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Generosity says a lot

By Judith Victoria Hensley

Plain Thoughts

Appalachians are generous people according to my own experiences. I’ve had strangers stop to help change a flat, people volunteer to help with projects I couldn’t do for myself, groceries show up on my doorstep when I was a struggling, newly divorced mom, and the list goes on and on. But I’m not only on the receiving end. Giving in ways that don’t always include money but do include time and sharing what resources I have are always part of my life.

According to which poll a person happens to see, the United States of America is always among the top ten most generous nations in the world. The list is based on giving money, giving time, helping strangers, and doing some form of volunteerism to help where there is a need.

According to the Borgen Project, Ireland comes in at fifth place; the United States of America in fourth place, New Zealand in third place, Australia in second place, and Indonesia in first place. It is very interesting to consider that except for the United States, the other countries would not be considered among the wealthiest countries of the world.

When I tried to discover these same markers to find out which states in our nation were the most generous, there was no such list. The statistics only reflected “charitable giving and Kentucky was in the bottom ten of that list. I personally find that very hard to accept. There are so many ways in which we give. Were contributions to our local churches and children’s organizations included? I’ve never been polled with any questions about whether I’ve helped strangers, volunteered my time, donated items to those in need or any of those things. Neither have any of my other friends across the state. Generosity comes in innumerable ways and often have nothing to do with cash money.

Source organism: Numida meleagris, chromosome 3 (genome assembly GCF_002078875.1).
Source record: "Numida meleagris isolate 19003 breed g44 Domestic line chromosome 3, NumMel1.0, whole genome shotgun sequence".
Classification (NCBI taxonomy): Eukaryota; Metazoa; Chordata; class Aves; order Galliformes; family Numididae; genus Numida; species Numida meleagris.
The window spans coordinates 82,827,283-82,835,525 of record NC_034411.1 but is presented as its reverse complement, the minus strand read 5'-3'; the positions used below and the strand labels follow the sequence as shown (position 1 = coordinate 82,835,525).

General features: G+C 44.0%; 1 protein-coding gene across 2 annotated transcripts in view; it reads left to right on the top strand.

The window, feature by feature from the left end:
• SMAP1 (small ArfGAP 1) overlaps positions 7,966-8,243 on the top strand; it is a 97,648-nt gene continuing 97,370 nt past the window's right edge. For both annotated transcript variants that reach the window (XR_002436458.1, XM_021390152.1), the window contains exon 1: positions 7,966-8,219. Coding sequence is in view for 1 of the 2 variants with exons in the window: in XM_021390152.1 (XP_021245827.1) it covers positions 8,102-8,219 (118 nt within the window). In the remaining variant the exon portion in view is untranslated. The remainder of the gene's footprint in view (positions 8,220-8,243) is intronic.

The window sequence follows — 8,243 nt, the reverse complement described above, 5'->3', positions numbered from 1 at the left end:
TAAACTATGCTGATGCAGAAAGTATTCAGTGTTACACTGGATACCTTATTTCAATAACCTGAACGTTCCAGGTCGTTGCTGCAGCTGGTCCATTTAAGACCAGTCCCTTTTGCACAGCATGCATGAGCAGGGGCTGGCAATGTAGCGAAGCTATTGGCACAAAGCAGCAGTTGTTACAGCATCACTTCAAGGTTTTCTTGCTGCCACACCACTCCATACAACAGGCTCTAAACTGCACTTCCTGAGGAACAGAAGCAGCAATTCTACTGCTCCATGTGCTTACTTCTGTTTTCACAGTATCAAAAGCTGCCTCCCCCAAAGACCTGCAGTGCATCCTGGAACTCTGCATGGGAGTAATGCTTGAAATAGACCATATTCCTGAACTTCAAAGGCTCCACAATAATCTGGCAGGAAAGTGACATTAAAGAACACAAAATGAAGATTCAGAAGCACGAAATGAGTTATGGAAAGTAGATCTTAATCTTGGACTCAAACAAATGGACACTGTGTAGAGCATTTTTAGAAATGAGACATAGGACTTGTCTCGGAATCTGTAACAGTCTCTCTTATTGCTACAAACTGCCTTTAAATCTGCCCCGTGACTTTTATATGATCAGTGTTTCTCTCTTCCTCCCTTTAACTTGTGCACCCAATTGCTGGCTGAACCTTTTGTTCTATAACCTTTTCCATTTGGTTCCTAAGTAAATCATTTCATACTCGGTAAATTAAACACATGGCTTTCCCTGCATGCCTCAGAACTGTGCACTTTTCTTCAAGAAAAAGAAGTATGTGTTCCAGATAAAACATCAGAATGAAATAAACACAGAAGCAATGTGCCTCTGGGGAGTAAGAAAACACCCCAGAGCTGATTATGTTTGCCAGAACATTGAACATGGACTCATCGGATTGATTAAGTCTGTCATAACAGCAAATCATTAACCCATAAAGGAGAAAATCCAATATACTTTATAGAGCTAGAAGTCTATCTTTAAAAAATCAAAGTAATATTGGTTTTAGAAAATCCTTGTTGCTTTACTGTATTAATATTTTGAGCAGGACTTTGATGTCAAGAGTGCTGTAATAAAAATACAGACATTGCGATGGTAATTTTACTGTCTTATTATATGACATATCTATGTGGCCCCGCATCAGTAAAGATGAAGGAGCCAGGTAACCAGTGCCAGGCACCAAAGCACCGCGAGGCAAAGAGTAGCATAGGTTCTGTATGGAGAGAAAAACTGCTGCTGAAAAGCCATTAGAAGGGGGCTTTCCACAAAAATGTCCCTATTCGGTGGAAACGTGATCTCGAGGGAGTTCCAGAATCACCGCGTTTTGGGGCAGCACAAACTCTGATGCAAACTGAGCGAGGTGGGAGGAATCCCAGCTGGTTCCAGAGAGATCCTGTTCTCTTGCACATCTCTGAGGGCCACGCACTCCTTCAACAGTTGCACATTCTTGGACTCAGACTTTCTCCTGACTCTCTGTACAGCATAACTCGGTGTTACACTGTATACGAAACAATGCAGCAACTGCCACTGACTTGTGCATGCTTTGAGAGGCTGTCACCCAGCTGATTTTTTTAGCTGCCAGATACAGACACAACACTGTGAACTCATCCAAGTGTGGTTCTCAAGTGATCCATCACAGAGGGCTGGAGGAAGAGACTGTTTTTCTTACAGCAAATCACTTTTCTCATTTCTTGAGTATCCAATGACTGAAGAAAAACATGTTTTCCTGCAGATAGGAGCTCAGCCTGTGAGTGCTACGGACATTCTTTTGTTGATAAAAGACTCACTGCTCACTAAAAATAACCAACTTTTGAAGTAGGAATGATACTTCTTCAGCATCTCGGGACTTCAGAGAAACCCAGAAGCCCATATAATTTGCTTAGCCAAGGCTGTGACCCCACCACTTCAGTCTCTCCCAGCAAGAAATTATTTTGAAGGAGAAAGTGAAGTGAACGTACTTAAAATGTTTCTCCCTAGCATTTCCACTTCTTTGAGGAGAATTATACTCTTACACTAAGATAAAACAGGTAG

It is probably no surprise that the states noted as the most charitable are also among those with the greatest wealth. In like manner, individuals known for giving the most are among the richest citizens of the planet. Coming in first place is Bill Gates, followed by Warren Buffet in second place, and George Soros in third. The richest people in the world don’t have to give their money away, but absolutely no one needs the amount of money they are worth to live a meaningful, comfortable life. Whatever their motives are for giving, I say good for them!

I’m reminded, though, of the story in the Bible about the widow’s mite. As the disciples observed people giving money in the temple, a widow came and put in two copper coins that were about the equivalent of a penny. Jesus pointed this out to his followers, that this woman who had so little had given a gift that was of much greater personal value to her than those who were wealthy and had dropped in a great deal more money than the widow.

Would it take much more than a blink of an eye for Bill Gates to give $100,000 to a charitable cause? He would never feel the loss of it. Most of us, on the other hand would have to put a great deal of thought in to giving a much less substantial sum than that and we would feel the weight of it.

To me, generosity could best be defined as being willing to share our personal resources, great or small, where there is a need in which we can make a positive difference without expecting praises, accolades, or anything in return.